Over the past several weeks, I have noticed television commercials by Lowe's and Home Depot, both of which feature a 2D barcode. In the Lowe's commercial, you see a Microsoft Tag placed on garden plant care stakes, and in the Home Depot commercial you see QR Codes placed on garden plant care stakes too. The only real difference between the two commercials is that in the Home Depot spot you actually see a customer scanning the QR Code with a smartphone.
While it is great to see two major retail brands making use of the technology, the average consumer (i.e., a consumer with no previous knowledge of 2D technology) probably would not realize what they are being shown during the commercials and, even if they did, they stand a good chance of missing the visual, because in both spots the codes are shown for only a few seconds. So, in my mind, why bother placing the codes in the commercials at all?
Yes, I realize these two companies are in the experimentation phase with 2D, as many others are, but how much of an experiment is it when codes are not presented as the focal point in an advertisement, or are figured into an advertisement as an afterthought? Why not create a 30-second commercial that really features the technology and puts it out there front and center for all to see and experience? How else does a company believe that consumers are going to 1) learn about the technology in general, and 2) know that the company itself makes use of the technology and provides it to their target audience?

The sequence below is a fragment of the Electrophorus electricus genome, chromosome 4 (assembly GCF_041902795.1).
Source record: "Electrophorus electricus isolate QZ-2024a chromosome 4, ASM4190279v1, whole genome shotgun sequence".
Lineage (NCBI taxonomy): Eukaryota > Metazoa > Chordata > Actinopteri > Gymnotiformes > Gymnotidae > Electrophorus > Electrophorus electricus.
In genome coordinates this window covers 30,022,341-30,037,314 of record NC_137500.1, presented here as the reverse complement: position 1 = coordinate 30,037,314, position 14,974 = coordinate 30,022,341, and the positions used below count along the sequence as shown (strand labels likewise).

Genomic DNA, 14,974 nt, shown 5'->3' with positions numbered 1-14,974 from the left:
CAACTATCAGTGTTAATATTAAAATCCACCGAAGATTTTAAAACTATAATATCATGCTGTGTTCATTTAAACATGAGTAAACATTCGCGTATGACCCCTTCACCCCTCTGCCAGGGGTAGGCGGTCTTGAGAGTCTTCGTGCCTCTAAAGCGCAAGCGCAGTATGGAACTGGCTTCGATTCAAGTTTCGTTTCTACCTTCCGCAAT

Another question to ask is, why can't information about the use of 2D be found on either company's website? I searched both the Lowe's main website and the Home Depot main website and nothing...no press release, no general information page, no additional information on the garden center product pages...nothing. If a customer wanted to learn more about the technology and how they can make use of and/or experience it, the opportunity does not present itself. Once again, this points to an advertiser not fully thinking through their use of the technology and the role they need to play as 2D barcode educator/ambassador/evangelist.
It will be interesting to see for how long, and in what context, Lowe's and Home Depot stick with 2D.
(Note: I have not scanned the codes in store, but I assume they both link to plant care information.)